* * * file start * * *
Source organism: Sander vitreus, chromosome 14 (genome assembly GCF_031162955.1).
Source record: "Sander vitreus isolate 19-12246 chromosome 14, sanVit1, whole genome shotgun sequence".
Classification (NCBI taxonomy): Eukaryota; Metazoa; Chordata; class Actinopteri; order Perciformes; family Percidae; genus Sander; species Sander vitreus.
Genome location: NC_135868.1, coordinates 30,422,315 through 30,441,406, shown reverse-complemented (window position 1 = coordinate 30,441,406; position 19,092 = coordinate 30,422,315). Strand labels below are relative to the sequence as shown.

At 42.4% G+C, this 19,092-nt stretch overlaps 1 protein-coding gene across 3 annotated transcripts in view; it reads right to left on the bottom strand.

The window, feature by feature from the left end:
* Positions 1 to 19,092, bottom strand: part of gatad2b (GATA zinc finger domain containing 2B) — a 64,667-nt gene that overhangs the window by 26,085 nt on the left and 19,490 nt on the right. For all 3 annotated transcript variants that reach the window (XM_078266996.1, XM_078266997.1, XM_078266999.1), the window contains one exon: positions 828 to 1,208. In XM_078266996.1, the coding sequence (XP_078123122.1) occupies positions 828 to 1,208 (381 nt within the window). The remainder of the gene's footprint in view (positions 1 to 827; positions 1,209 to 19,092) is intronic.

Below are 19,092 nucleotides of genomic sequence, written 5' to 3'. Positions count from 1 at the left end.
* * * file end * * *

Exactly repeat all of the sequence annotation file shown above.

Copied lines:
Source organism: Sander vitreus, chromosome 14 (genome assembly GCF_031162955.1).
Source record: "Sander vitreus isolate 19-12246 chromosome 14, sanVit1, whole genome shotgun sequence".
Classification (NCBI taxonomy): Eukaryota; Metazoa; Chordata; class Actinopteri; order Perciformes; family Percidae; genus Sander; species Sander vitreus.
Genome location: NC_135868.1, coordinates 30,422,315 through 30,441,406, shown reverse-complemented (window position 1 = coordinate 30,441,406; position 19,092 = coordinate 30,422,315). Strand labels below are relative to the sequence as shown.

At 42.4% G+C, this 19,092-nt stretch overlaps 1 protein-coding gene across 3 annotated transcripts in view; it reads right to left on the bottom strand.

The window, feature by feature from the left end:
* Positions 1 to 19,092, bottom strand: part of gatad2b (GATA zinc finger domain containing 2B) — a 64,667-nt gene that overhangs the window by 26,085 nt on the left and 19,490 nt on the right. For all 3 annotated transcript variants that reach the window (XM_078266996.1, XM_078266997.1, XM_078266999.1), the window contains one exon: positions 828 to 1,208. In XM_078266996.1, the coding sequence (XP_078123122.1) occupies positions 828 to 1,208 (381 nt within the window). The remainder of the gene's footprint in view (positions 1 to 827; positions 1,209 to 19,092) is intronic.

Below are 19,092 nucleotides of genomic sequence, written 5' to 3'. Positions count from 1 at the left end.